How Property Rents and Expenses Depreciate: A Case of Tokyo Office Properties

Yoshida, Jiro; Kawai, Kohei; Geltner, David; Shimizu, Chihiro

This is the first comprehensive study on the age profile of new rents, average rents, operating expenses, net operating income, capital expenditure, and net cash flow for office properties in Tokyo. The Intrinsic Estimator method is employed to decompose the observed depreciation into two components: physical deterioration and functional obsolescence. There are four main findings. First, the rate of rental depreciation in Japan is low and explains less than half of the rate of depreciation of property prices, although it is higher in earlier years. Second, average rents exhibit nominal rigidity. Third, approximately half of the observed depreciation in new rents is due to physical deterioration as opposed to functional obsolescence, which is driven by changes in tenant preferences and advances in building technology. Last, operating expenses are independent of age, whereas capital expenditure increases in the first 20 years. Our study contributes to the literature by estimating depreciation rates for commercial real estate rents, costs, and cash flows, with new insights into the detailed age profile and sources of economic depreciation.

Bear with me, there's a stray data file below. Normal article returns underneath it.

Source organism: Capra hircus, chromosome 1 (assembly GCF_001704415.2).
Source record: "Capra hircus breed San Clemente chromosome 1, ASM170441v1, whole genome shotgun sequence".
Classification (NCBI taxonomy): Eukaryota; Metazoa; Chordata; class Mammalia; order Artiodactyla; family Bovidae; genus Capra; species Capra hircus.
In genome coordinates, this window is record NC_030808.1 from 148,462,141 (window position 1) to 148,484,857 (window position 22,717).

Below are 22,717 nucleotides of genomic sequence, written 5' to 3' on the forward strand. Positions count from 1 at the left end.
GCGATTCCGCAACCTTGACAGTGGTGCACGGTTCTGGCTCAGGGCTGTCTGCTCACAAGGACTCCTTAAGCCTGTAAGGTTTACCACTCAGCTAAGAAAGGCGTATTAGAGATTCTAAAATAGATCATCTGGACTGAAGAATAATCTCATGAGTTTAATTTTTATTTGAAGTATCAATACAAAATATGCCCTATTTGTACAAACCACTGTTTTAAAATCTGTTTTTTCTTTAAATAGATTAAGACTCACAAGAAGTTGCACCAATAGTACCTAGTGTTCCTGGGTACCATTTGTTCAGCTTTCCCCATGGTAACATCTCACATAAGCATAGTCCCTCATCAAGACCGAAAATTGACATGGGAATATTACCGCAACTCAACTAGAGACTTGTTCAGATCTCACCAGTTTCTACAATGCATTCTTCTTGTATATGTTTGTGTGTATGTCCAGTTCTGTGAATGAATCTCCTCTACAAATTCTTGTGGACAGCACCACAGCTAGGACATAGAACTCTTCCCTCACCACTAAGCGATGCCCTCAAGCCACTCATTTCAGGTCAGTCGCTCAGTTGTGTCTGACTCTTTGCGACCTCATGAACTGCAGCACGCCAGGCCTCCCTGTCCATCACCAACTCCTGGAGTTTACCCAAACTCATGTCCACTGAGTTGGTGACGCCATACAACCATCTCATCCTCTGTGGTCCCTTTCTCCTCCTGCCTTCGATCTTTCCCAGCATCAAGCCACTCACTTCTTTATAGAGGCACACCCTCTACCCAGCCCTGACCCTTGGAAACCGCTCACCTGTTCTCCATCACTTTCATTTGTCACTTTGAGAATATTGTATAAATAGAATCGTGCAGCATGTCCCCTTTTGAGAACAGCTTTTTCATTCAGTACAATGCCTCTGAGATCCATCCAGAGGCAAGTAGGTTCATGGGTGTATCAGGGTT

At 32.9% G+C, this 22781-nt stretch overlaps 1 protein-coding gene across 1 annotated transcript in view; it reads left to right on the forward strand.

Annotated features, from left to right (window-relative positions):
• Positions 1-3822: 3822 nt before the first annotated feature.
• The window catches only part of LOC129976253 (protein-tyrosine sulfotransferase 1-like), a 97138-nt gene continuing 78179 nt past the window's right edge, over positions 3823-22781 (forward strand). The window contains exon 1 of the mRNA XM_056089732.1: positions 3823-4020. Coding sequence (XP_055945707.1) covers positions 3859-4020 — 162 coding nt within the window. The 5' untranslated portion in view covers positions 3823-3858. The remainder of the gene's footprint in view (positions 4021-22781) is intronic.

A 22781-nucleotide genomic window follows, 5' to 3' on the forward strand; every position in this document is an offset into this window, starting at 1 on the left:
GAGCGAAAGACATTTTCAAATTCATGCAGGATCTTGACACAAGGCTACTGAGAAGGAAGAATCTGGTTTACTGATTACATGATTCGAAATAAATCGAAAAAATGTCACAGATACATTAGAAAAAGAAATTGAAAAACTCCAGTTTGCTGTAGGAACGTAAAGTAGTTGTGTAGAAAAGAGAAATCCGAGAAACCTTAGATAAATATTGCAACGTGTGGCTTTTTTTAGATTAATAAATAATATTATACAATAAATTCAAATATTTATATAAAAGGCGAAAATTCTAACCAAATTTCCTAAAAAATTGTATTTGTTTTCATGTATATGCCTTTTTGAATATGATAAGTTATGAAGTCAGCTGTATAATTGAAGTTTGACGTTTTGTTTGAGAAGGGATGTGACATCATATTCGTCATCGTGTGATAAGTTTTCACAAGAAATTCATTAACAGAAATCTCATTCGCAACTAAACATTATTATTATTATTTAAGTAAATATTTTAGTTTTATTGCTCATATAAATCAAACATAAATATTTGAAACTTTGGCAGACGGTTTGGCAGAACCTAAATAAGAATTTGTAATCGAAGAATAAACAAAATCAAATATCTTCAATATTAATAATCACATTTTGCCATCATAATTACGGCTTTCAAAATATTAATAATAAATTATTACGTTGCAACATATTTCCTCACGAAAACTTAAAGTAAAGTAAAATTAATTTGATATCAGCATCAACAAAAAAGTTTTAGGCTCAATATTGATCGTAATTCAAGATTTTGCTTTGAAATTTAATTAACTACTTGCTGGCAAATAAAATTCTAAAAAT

Keywords: commercial real estate, offices, Japan, depreciation, age-period-cohort decomposition, hedonic model.

JEL Codes: R33, L16, E31

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More About This Work

Academic Units
Center on Japanese Economy and Business
Center on Japanese Economy and Business, Graduate School of Business, Columbia University
Center on Japanese Economy and Business Working Papers, 387
Published Here
June 27, 2024